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HI All,

I have two identical seagate 7200.9 500Gb drives confiured as a RAID 0 spanned disk in windows.

One of the drives has lost power and wont spin up at all.
I know this normally means death for the data on both drives but i have a cunning plan..


Copy the working drive (disk 2) data to a third 500GB DISK (disk 3), remove the logic board from the working disk (disk 2) and replace it with the non working logic board on the broken drive (disk 1) , then hopefully recreate the RAID 0 with disk 1 and disk 3, just long enough to get the data off it.

Hope this makes sense, here are my questions:

Windows disk manager atm recognises disk 2 but wont let me access it in anyway, therefore copying the data off it (or getting a disk image) cant be done in windows.

  1. Does anyone know of any software (in linux or self booting) that would allow me to access this disk?
  2. Anyone know of any software that will recreate the spanned drive off two disk images
  3. Am i missing any key information that means i definitely shouldn't even bother starting this, i know its a long shot anyway but its worth a try unless i definitely cant do it.

The irritating thing is that i am sure its a logic board failure on disk 1 as it simply wont power up at all, suddenly no signs of life, so i am sure the data is intact!

Any help would be really appreciated!


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I doubt it will work. I sent off a drive (in the same condition) to the professionals and they're battling to restore the data - and that wasn't even part of a RAID 0 set. Your lesson here is to avoid striping unless you have a mirror. It's just not worth it without a backup. – user3463 Dec 15 '09 at 7:46

While this plan is cunning, I doubt it will work. You will have hard time convincing RAID to access disk it didn't saw before. I have doubts that even another logic board will work.

You may be able to get broken hard drive to get spinning, but I doubt that (with different logic) board, it will get recognized at part of RAID.

Only chance that I see is copying data with dd to bigger (1 TB) disk, moving board to broken disk and repeating dd there. After that it is matter of RAID controller documentation on how exactly data was stored (usually it is just sequentially with 64K or bigger blocks). That should help you to order your block as they were. Once that is done, you should use dd again in order to write it back to disk.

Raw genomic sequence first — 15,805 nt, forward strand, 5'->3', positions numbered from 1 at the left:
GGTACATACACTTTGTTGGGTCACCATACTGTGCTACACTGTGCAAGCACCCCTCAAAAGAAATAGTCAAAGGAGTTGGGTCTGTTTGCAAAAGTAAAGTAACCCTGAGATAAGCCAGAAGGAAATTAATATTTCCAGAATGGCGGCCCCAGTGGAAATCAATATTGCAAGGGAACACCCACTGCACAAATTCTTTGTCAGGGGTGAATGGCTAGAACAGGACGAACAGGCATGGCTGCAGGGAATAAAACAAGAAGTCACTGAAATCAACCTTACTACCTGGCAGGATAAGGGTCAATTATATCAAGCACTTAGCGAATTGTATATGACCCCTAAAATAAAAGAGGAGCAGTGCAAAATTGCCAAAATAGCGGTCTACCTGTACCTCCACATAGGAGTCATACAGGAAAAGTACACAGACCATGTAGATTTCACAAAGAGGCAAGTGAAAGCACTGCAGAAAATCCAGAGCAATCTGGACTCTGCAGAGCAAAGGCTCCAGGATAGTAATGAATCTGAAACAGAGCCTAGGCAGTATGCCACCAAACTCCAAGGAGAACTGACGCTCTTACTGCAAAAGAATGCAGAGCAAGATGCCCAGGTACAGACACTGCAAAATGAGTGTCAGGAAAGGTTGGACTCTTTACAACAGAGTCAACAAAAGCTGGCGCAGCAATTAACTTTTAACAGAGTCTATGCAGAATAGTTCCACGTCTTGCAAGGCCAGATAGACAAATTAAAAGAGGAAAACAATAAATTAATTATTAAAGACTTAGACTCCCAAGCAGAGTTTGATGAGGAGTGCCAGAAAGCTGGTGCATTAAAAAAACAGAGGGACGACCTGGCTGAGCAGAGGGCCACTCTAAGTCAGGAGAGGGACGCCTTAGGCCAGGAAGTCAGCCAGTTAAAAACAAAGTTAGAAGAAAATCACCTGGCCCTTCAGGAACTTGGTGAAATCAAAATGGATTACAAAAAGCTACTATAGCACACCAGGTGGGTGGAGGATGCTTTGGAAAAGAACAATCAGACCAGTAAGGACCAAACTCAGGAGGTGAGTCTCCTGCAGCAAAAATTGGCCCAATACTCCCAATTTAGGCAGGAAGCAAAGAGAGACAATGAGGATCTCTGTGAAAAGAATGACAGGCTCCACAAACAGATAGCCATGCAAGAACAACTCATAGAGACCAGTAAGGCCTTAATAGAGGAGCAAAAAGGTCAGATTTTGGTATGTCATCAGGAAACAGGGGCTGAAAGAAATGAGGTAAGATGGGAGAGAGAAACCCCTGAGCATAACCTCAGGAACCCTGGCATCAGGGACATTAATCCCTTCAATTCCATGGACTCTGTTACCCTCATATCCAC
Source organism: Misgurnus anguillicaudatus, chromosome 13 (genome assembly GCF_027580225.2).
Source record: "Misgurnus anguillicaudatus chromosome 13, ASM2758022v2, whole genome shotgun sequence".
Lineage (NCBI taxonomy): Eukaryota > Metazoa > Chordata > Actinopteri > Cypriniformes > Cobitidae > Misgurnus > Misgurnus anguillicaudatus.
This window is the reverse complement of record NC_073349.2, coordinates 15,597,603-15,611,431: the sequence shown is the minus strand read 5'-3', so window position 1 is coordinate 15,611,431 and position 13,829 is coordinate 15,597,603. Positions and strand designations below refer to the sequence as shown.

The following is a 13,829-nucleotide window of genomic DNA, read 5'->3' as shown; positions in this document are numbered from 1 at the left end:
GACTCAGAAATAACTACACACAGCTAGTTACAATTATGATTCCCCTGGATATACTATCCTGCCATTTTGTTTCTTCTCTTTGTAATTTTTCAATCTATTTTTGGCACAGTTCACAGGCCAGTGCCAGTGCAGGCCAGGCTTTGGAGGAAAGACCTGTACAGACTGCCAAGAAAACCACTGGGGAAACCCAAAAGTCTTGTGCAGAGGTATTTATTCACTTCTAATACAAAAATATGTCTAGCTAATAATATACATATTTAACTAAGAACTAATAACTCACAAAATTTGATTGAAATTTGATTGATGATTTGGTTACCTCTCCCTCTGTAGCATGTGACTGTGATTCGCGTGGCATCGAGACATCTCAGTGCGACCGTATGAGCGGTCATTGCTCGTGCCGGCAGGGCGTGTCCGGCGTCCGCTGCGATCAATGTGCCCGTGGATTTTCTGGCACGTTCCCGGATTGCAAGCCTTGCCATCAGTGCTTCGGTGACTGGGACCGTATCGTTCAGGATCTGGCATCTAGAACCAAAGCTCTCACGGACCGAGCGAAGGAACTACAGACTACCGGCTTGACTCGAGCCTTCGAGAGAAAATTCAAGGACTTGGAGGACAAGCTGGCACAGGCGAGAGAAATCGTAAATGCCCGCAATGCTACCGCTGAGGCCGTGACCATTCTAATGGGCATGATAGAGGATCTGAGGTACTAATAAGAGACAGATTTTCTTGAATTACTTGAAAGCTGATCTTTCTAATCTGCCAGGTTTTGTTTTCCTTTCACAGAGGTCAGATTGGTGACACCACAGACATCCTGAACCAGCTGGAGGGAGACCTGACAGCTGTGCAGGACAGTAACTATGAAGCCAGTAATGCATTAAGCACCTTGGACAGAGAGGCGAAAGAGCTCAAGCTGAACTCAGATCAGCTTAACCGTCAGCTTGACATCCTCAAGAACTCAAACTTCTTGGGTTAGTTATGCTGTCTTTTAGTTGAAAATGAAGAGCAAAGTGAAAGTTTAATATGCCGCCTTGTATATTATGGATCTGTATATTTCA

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Thanks for the answer, i have heard this "dd" mentioned a few times, can you give me more info please? What's its full name and where can i get it? Thanks Again – Fred Dec 15 '09 at 10:38
Wikipedia says that dd stands for "dataset definition" ( It is command line tool available in any Linux distribution. P.S. Until 1 minute ago, I had no idea what dd means. :) – Josip Medved Dec 15 '09 at 11:59
Haha fair enough, ill admit that i actually wikipediaed (is that a verb) just after i said it too. Not exactly an expert now but for lack of a better idea i think ill give you suggestion a go, thanks for the help and ill post the results up for anyone else to see. – Fred Dec 15 '09 at 12:37

Why juggle data? Why not just move the logic board from the spare drive and put it on the dead drive and see if you can get it to spin up?

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Swapping logic board is a hit and miss because the SMART settings are specific to the drive and you will most likely read bad sectors, or erroneously flag good sectors as bad and make the data unretrievable – Nelson Feb 12 '15 at 7:07

I have recovered RAID 0 before (it was a using a Promise Fast Track raid controller that comes default on Asus p4c800e motherboards).

Some things you need to know

The moment any issue happens with a disk, in a RAID 0 (stripe), the array is dropped from the raid controller to prevent further loss.

If you get your disk to spin, you can go into your RAID controller BIOS interface. There you will probably see it as Array Offline, with: disk 0 normal disk 1 failed ...or something similar...

You will also have some options in that menu: DELETE the array. This will be scarry, but deleting the array from the controller does not delete the data (unless you chose the option with words like format, or initialize in it - so don't do that).

CREATE new array using the same exact controller, and using the same exact stripe size. Do NOT chose any option to initialize or format. Assuming that your drives are in same position (same disk0/same disk1) and that you told the Raid controller the SAME stripe size, you're array will be back to normal and should be bootable to Windows.

Do NOT GUESS the stripe size. If you're not sure, there are some free or trial Raid recovery tools for windows that can give you a preview of different stripe sizes look like, without writing anything to any disk. You would need to do this before you CREATE the array. In order to run these tools, you might have to hook your 2 drives to normal SATA ports, because since there would be no valid Array, it would be inaccessible in Window. If you do disconnect the drives, do yourself a big favor and PHYSICALLY mark the position of each drive so that when you hook them up back to the RAID controller, you will maintain the same order (drive 0 / drive 1)

At last, you may be able to recover files that are LESS than stripe size, from only one drive. For example if your stripe size was 128KB, there will be plenty of text files, documents etc... that you will be able to recover from one drive, using one of the free RAID recovery tools.

Hope this will help somebody who will be looking for this issue... i realize the date of the op post is many years ago :)

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